Opening this weekend is writer-director Gavin O’ Connor’s Warrior. Starring Joel Edgerton, Tom Hardy, Jennifer Morrison, Nick Nolte, and Noah Emmerich, Warrior tells the story of two estranged brothers (Hardy and Edgerton) on their paths to the biggest MMA fight of their careers. Now I’m going to tell you something that might surprise you: I loved the movie. One of the surprises about Warrior is the way it shakes the typical narrative structure by having you root for two protagonists. While your typical sports movie will have you rooting for one character, driving you to cheer them on in the finale, Warrior makes you feel for both characters who each have a very strong storyline.
At the press day for the film, Hardy and Edgerton talked about the challenges of making the movie, the fight scenes, training, how the other fighters helped them, working with Nick Nolte, future projects like The Great Gatsby, The Dark Knight Rises, Mad Max: Fury Road, and a lot more. Hit the jump for the audio and transcript.
As usual, I’m offering you two ways to get the interview: you can either read the full transcript below or listen to the audio by clicking here. Warrior opens this weekend.
Question: This film is so filled with emotional and physical energy. But in between takes were you just laughing at each other and saying, “Oh, my God. Quit sweating on me?” How was the energy like between takes? Did you maintain the intensity or did it have to break?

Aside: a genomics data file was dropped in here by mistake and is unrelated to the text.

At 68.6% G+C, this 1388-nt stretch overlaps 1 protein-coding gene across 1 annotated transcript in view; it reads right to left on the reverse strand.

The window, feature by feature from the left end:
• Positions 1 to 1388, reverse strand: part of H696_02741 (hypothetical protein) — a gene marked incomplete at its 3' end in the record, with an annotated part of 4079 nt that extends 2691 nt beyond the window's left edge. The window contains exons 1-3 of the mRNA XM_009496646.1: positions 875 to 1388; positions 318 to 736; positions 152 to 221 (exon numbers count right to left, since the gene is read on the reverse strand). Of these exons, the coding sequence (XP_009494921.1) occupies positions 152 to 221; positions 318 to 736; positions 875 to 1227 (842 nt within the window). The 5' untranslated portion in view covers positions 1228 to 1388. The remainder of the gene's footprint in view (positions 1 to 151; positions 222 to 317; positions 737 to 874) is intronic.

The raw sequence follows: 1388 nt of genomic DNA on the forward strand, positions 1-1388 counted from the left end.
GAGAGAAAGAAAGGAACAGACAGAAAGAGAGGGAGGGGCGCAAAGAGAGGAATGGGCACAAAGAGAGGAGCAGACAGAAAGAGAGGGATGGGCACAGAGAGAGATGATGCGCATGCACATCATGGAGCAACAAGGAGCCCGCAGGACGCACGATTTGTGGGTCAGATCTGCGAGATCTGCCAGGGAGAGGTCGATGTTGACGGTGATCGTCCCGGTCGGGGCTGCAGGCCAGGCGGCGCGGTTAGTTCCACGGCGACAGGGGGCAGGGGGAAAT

Joel Edgerton: There was fatigue. I often times find with movies that the heavier the onscreen situation is, the more levity there is off screen. It’s almost out of necessity. There is a lot of that going on and there was here. There was a little bit of crying on each other’s shoulders and “Get me a latte!”
Tom Hardy: No. There were no lattes as we were shooting. Did you have a latte during shooting?
Edgerton: No. Remember that point where we were walking through the crowd and you were like, “I need a burrito!”
Hardy: It was the burrito.
So in the final shot where you are walking through the crowd…
Hardy: It was the final moments of one of the fights.
How long were you shooting?
Edgerton: The whole film? It was 12 weeks. Was it 12 weeks?
Edgerton: 10 weeks? We got to Pittsburgh 10 or 12 weeks earlier. We were training for almost as long as we were shooting. So we were there for a long time.
The film has been finished for over a year now and it has sort of been waiting to come out since The Fighter was coming out. How has that process been like for you guys? To be honest, the film is great and when a film is delayed it’s often times because something is wrong with it. So how has it been like for you during the waiting process?